It’s always so easy to say with Joel Embiid that he should stay in the low post, and the 76ers should continually pound the ball into him.
Centers like Embiid take a pounding down low and once in a while need a break. The problem is that Embiid, as dominating as he is, has frequently spent too much time away from the post even though he is the NBA’s top low-post scorer.
The shot chart certainly didn’t lie during Friday’s 108-101 win over the Orlando Magic that improved the Sixers’ record to 3-1 during the NBA restart. The Sixers had off from practice on Saturday, and resume action with Sunday’s 6:30 p.m. game against Portland.
Embiid had 18 field goal attempts on Friday. According to the NBA.com shot chart, he was 7-for-7 on shots from inside the paint and 0-for-11 outside of it.
There is nothing surprising when looking at his shot chart for the season. Embiid is much more effective from closer to the basket, which makes sense. Most players are.
Again, according to NBA.com stats, Embiid is 217-for-347 (62.5%) from shots nine feet and closer. He is 157-for-430 (36.5%) from shots 10 feet and further out.
He is just so physically strong and too quick for most defenders, which is what makes Embiid so effective down low.
With the NBA restart, teams are doubling him almost every time that he is in the post. Embiid has made great strides in recognizing the double-team.
“One of his areas of noticeable growth is what he has been doing out of the post,” coach Brett Brown said recently. “And it’s probably the single thing that stands out most to me offensively, when you look at whether it’s Jo or just us as a team, I liked his outpost spacing. … His ability to read where the double teams are coming from, I think, has been shown.”
Embiid has been dominant during the NBA restart, averaging 30.0 points and 13.5 rebounds in 33.8 minutes per game. But in two of the four games he wasn’t a major factor in the first half.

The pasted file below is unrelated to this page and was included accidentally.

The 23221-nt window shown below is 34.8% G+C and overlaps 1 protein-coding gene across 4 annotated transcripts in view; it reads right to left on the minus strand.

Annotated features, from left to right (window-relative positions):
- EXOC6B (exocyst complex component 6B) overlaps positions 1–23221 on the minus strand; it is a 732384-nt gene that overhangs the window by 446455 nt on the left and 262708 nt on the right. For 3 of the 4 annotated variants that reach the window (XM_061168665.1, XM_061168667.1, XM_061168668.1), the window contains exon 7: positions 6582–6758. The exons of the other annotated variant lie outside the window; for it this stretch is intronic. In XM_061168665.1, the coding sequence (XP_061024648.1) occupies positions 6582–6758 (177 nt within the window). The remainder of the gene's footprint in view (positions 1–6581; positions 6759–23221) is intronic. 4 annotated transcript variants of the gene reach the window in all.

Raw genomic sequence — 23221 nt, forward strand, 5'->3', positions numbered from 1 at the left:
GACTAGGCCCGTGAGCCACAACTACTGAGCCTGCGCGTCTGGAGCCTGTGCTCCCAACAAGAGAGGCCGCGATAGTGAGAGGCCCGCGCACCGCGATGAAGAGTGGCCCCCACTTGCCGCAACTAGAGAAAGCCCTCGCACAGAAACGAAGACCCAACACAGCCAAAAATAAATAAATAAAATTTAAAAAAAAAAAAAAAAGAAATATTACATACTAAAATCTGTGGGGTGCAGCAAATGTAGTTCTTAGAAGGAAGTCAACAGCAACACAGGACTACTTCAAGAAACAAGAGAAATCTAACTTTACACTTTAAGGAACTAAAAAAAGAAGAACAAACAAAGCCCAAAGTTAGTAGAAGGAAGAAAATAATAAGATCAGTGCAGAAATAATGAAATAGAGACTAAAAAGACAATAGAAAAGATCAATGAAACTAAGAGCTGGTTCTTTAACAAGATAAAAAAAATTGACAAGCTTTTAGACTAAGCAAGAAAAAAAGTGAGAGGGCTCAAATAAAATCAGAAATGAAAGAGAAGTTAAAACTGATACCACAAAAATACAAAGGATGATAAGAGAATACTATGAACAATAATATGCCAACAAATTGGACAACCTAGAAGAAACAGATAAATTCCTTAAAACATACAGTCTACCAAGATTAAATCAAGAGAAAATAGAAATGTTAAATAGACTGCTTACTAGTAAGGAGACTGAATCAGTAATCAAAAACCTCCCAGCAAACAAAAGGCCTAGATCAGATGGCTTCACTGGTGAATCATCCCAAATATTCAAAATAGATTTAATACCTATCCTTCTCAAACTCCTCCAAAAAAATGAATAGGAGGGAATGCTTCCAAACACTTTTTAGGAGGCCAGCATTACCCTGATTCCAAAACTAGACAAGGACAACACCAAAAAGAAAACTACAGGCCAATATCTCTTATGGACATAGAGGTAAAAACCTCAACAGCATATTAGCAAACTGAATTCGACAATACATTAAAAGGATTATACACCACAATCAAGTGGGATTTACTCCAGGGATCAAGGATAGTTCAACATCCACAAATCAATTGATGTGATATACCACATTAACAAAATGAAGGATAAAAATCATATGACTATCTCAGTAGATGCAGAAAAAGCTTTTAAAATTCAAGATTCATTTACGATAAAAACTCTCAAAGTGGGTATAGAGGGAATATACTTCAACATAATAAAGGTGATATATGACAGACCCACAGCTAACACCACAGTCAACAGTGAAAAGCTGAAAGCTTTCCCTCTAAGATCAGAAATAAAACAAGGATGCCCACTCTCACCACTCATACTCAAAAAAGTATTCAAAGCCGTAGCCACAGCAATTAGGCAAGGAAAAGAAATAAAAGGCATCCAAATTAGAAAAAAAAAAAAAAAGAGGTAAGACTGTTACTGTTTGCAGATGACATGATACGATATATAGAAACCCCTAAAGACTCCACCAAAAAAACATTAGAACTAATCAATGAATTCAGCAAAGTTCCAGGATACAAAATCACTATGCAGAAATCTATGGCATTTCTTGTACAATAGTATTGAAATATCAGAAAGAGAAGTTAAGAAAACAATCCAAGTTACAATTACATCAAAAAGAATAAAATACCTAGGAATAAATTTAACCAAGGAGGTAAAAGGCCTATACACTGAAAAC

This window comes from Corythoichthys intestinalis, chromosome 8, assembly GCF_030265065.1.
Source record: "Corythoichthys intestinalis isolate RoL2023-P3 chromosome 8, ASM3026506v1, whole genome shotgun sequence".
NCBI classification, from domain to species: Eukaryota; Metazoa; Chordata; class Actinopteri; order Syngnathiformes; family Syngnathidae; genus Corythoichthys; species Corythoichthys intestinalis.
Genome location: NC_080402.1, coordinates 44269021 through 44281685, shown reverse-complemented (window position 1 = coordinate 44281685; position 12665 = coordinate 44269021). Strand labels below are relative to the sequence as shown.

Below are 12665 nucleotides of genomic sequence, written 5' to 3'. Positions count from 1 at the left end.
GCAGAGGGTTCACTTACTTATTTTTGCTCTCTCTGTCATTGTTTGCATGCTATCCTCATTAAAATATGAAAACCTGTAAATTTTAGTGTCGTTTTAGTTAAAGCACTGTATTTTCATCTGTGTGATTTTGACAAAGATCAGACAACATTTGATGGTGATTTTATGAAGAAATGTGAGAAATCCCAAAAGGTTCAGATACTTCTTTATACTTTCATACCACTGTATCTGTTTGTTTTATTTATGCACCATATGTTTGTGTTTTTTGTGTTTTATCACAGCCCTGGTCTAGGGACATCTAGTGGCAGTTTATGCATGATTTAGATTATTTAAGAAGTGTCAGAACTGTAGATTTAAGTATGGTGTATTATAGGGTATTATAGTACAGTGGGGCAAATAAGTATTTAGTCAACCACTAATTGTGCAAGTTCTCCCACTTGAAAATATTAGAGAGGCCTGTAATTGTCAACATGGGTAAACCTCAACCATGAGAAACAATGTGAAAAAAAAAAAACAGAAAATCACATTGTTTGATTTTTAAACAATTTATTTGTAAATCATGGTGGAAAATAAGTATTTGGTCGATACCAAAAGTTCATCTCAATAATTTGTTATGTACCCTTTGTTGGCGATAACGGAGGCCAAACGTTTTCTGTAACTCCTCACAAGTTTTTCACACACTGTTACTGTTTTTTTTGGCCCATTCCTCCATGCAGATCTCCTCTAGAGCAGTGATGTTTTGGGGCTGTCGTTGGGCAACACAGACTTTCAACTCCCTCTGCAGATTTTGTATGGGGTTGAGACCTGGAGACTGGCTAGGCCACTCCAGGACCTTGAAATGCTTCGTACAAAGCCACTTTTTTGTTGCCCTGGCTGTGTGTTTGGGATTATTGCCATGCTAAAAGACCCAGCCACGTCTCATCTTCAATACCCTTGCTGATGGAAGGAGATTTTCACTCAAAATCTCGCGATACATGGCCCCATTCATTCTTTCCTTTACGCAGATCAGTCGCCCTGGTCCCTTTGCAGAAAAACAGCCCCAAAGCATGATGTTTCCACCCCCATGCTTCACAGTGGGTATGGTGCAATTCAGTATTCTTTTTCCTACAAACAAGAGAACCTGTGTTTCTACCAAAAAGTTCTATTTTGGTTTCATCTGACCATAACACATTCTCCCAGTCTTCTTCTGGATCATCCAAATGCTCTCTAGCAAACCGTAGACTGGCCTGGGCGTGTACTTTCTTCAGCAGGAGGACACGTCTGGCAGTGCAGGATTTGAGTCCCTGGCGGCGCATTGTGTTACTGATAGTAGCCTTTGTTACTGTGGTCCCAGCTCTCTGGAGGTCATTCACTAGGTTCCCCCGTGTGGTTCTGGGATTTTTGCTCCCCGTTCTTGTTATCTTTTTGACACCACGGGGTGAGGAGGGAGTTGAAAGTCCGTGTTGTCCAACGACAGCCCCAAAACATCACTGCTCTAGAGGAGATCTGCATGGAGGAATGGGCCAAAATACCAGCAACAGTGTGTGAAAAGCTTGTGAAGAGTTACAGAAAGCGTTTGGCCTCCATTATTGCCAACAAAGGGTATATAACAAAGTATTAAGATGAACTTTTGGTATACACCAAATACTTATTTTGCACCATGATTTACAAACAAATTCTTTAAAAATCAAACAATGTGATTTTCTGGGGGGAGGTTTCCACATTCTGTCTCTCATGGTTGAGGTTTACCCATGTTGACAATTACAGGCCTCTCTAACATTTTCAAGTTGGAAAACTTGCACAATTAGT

During Monday’s 132-130 win over San Antonio, he had just six field goal attempts, four free throw attempts, one rebound, nine points, and was a minus-10 in the first half.
In the second half, he had 18 points and eight rebounds, 11 field goal attempts, eight free throw attempts, and was a plus-7.
Similarly, in Friday’s first half, he attempted eight shots from the field and just one free throw, scoring six points and was a minus-1.
In the second half, he attempted 12 free throws, an indication that he was being more aggressive. Over the final two quarters. he also had 10 field goal attempts, scored 17 points, and was a plus-4.
He was more effective in both games because he made a conscious effort to post up more.
After Wednesday’s 107-98 win over Washington, Embiid talked about the team’s inconsistency.
“We can’t just turn it on and off whenever we want,” he said to NBC Sports Philadelphia. “We have to be committed 48 minutes.”
Yet, in two of the games, he didn’t turn it on until the second half.
The best way for him to be committed and have the team follow his lead is to punish teams in the post, either by scoring or passing out of the double team.
As Brown correctly asserted after Friday’s win, Embiid set the tone for the team in the second half.
Actually, he sets the tone in every game. With Ben Simmons scheduled to undergo surgery in the coming days to remove a loose body in his left knee, Embiid has to be even more dominant.